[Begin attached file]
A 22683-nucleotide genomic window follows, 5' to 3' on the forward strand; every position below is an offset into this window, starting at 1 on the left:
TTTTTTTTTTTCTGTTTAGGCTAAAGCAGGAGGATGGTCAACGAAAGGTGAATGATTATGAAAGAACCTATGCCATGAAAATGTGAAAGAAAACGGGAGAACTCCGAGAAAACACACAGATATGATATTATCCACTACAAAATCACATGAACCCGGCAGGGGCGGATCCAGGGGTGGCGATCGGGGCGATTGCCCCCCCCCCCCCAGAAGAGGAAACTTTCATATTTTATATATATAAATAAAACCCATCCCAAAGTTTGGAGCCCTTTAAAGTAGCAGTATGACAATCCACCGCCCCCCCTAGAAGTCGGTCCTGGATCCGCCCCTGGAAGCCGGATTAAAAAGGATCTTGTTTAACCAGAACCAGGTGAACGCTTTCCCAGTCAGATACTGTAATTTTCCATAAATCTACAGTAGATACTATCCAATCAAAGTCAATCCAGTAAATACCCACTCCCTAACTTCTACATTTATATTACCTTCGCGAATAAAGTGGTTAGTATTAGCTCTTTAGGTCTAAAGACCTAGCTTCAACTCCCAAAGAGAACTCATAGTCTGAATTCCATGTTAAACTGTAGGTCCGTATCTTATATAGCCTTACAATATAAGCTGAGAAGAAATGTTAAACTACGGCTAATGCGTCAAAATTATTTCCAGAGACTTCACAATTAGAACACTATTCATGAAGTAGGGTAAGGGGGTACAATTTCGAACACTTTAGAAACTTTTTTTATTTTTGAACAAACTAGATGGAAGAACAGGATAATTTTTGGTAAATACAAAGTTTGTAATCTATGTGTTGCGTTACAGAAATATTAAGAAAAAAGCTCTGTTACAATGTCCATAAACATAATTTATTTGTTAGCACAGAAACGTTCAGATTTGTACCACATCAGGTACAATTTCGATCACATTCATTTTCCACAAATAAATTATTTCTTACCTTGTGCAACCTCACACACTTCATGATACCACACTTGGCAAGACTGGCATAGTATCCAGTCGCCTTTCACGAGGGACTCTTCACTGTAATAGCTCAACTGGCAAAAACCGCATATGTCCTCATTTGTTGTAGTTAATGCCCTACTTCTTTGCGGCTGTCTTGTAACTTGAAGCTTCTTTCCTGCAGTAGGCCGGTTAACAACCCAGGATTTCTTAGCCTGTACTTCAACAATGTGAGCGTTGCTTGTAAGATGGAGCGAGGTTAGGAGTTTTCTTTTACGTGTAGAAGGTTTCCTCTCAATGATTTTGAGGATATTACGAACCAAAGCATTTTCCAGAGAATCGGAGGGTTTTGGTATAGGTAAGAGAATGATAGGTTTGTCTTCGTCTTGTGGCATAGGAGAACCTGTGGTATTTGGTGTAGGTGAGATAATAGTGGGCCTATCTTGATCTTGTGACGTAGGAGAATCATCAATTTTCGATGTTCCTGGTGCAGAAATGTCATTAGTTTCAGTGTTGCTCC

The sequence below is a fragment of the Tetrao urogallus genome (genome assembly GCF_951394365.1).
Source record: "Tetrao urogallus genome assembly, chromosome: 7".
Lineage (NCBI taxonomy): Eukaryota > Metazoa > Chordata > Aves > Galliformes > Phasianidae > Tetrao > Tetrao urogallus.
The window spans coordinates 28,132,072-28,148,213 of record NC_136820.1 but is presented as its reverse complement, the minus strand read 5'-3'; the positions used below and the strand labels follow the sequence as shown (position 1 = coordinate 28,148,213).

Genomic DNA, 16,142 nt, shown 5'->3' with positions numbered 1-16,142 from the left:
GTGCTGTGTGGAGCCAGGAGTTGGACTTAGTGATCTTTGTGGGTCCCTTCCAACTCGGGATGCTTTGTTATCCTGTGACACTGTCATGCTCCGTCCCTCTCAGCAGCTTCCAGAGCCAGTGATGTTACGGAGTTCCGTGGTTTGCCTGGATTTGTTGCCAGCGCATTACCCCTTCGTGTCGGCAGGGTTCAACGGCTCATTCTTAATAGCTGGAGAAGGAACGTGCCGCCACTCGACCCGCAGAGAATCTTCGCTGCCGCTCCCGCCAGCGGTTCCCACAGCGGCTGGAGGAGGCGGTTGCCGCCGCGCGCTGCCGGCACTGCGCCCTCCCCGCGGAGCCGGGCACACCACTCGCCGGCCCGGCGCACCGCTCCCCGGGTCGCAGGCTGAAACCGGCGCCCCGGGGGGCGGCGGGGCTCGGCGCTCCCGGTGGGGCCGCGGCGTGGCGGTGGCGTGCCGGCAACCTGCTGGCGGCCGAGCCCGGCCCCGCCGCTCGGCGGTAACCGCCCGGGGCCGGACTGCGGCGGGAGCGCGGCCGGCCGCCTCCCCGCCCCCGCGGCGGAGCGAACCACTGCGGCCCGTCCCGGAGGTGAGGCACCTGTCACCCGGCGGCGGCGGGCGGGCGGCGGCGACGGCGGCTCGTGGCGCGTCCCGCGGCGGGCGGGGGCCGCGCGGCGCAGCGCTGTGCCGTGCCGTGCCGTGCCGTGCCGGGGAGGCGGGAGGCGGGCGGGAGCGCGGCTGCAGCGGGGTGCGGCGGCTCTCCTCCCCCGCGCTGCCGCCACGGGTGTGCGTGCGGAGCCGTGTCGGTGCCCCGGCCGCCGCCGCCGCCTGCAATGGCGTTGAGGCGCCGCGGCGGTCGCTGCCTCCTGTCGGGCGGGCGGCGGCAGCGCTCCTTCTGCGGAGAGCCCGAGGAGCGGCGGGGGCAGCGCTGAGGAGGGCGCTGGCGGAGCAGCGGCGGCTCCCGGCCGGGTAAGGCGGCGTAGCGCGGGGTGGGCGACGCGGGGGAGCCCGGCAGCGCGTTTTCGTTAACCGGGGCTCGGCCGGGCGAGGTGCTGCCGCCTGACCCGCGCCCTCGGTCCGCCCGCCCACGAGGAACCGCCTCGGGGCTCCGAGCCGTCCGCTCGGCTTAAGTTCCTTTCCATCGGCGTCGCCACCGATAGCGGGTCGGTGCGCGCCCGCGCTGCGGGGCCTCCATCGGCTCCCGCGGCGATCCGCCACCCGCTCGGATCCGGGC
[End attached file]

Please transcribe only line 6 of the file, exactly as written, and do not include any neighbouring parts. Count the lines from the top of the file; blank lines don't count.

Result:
The window spans coordinates 28,132,072-28,148,213 of record NC_136820.1 but is presented as its reverse complement, the minus strand read 5'-3'; the positions used below and the strand labels follow the sequence as shown (position 1 = coordinate 28,148,213).